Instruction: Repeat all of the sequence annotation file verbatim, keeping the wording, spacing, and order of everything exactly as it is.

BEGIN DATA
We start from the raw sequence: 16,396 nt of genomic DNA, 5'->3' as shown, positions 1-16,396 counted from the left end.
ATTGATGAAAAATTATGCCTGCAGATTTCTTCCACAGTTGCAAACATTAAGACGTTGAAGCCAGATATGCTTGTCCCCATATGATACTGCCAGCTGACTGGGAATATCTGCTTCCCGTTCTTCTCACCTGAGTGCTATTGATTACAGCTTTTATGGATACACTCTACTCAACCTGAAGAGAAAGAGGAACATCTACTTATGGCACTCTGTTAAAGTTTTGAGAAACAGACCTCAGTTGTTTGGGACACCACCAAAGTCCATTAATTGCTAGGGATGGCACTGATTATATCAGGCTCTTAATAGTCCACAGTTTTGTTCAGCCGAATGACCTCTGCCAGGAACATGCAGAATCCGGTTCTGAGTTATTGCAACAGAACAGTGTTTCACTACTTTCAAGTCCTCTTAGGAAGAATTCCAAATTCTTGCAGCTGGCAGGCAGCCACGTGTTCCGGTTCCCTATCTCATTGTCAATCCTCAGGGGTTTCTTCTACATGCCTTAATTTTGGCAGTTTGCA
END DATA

We start from the raw sequence: 16,396 nt of genomic DNA, 5'->3' as shown, positions 1-16,396 counted from the left end.
ATTGATGAAAAATTATGCCTGCAGATTTCTTCCACAGTTGCAAACATTAAGACGTTGAAGCCAGATATGCTTGTCCCCATATGATACTGCCAGCTGACTGGGAATATCTGCTTCCCGTTCTTCTCACCTGAGTGCTATTGATTACAGCTTTTATGGATACACTCTACTCAACCTGAAGAGAAAGAGGAACATCTACTTATGGCACTCTGTTAAAGTTTTGAGAAACAGACCTCAGTTGTTTGGGACACCACCAAAGTCCATTAATTGCTAGGGATGGCACTGATTATATCAGGCTCTTAATAGTCCACAGTTTTGTTCAGCCGAATGACCTCTGCCAGGAACATGCAGAATCCGGTTCTGAGTTATTGCAACAGAACAGTGTTTCACTACTTTCAAGTCCTCTTAGGAAGAATTCCAAATTCTTGCAGCTGGCAGGCAGCCACGTGTTCCGGTTCCCTATCTCATTGTCAATCCTCAGGGGTTTCTTCTACATGCCTTAATTTTGGCAGTTTGCA